Georgia's Okefenoke National Wildlife Refuge is growing by more than a thousand acres.
The new federal land comes from a sale and donation.
The Nature Conservancy bought three tracts of former industrial pine forest on the swamp's northwest edge from timber grower Rayonier.
The non-profit used a million dollars in federal and private grants to buy the land it then donated to the refuge.
The land was scorched by the 2007 wildfires.
Allison McGee, who works in the Nature Conservancy's Darien office and helped coordinate the transfer, says the plan is to restore the natural habitat, a longleaf pine forest.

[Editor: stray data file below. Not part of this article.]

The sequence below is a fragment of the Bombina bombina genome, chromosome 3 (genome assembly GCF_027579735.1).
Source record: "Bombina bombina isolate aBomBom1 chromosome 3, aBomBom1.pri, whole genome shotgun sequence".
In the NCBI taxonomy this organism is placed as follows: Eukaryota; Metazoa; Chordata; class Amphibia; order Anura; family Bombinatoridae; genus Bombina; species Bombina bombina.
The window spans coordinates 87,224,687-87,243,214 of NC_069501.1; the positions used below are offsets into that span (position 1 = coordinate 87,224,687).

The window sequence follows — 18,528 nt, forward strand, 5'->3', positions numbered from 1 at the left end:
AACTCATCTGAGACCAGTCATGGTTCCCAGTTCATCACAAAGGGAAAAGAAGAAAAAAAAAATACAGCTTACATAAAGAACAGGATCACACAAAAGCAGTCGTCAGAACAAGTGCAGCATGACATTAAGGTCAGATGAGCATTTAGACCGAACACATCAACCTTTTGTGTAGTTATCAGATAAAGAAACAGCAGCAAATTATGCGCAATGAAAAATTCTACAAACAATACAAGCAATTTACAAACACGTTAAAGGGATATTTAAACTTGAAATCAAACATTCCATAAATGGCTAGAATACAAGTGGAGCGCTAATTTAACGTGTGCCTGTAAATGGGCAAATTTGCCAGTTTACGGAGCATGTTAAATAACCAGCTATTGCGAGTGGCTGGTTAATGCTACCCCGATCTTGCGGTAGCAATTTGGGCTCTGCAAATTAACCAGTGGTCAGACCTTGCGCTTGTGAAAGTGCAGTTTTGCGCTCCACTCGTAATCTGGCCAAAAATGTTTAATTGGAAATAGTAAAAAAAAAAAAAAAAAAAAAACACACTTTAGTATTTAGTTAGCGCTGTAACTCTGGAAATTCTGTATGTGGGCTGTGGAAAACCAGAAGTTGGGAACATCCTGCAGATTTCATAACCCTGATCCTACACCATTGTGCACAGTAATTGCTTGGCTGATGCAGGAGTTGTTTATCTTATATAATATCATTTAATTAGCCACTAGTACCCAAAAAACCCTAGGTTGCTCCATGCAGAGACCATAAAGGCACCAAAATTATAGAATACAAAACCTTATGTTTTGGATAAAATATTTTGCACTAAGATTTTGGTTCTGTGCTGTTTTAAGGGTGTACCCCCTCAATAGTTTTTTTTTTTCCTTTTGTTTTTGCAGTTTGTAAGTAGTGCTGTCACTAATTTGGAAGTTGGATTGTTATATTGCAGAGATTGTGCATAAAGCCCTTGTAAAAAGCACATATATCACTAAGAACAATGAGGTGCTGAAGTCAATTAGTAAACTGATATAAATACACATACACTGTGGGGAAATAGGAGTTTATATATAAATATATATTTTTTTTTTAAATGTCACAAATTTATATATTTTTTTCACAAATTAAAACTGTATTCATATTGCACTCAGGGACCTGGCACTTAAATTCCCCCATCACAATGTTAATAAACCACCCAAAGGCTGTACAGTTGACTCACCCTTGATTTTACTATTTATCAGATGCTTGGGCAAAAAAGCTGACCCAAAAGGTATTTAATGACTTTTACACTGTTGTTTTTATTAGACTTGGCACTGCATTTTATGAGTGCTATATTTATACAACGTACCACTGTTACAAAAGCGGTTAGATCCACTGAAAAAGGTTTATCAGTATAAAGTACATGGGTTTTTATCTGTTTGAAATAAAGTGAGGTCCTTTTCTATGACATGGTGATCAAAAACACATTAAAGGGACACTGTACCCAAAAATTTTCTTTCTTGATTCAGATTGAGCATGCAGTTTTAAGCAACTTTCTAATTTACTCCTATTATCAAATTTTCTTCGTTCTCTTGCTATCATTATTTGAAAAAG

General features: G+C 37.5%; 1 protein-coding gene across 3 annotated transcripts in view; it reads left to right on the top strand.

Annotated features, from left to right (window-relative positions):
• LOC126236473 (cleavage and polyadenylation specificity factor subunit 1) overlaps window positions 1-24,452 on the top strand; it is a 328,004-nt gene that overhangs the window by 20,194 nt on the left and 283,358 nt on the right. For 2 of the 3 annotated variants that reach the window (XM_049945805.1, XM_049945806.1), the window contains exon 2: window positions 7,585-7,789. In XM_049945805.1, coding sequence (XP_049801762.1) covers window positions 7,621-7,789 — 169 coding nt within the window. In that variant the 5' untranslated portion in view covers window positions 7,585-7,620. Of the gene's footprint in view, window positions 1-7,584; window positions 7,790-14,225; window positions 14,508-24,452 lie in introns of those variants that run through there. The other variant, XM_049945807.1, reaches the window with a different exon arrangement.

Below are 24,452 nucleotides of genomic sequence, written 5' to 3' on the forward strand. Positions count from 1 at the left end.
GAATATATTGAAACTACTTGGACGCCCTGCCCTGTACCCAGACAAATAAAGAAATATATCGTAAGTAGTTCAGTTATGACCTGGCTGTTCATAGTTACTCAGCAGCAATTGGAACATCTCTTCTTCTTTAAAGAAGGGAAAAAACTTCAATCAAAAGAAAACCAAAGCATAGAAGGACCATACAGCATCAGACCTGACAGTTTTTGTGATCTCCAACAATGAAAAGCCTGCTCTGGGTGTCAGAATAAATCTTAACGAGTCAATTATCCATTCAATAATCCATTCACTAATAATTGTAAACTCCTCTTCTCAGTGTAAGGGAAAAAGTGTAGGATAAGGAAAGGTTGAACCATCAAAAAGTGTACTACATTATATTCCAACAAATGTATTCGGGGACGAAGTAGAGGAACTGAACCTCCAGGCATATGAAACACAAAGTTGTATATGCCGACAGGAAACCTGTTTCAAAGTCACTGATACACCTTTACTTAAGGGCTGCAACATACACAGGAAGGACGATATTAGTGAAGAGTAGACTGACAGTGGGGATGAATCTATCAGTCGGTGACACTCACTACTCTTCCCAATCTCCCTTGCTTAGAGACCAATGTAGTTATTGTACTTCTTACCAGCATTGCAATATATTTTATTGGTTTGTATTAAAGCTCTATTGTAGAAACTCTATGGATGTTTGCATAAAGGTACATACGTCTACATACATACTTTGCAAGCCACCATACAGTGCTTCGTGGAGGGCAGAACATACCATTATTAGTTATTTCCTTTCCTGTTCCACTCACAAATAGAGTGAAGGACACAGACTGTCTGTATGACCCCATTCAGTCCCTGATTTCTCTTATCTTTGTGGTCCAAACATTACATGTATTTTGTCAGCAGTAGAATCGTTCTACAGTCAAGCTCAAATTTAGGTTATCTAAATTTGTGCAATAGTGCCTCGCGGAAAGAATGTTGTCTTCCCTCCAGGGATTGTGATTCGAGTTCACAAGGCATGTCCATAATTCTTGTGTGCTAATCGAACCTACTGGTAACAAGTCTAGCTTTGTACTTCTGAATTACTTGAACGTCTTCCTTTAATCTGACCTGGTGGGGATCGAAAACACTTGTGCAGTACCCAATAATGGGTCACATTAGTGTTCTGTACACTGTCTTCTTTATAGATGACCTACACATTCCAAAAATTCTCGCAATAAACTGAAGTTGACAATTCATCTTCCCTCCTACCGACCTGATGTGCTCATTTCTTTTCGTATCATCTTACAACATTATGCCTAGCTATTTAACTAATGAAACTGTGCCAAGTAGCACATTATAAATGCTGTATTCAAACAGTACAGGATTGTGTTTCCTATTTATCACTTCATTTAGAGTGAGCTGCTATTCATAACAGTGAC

"By restoring the longleaf pine and restoring prescribed fire to these areas, then we will really begin to see the biodiversity begin to emerge again," McGee says. "So, it's very exciting."
Longleaf pine used to be the region's dominant habitat, but made way to faster-growing pine for industry.
The land will help fight wildfires by expanding the refuge buffer.
"These lands were former industrial pine plantations that were burned up during the wildfires that we had a few years ago," McGee says. "Now they're prime land for restoring longleaf pine."
Longleaf pine is a fire-dependent habitat.
Part of the grant money used to buy the land will go to replanting longleaf pine later this year.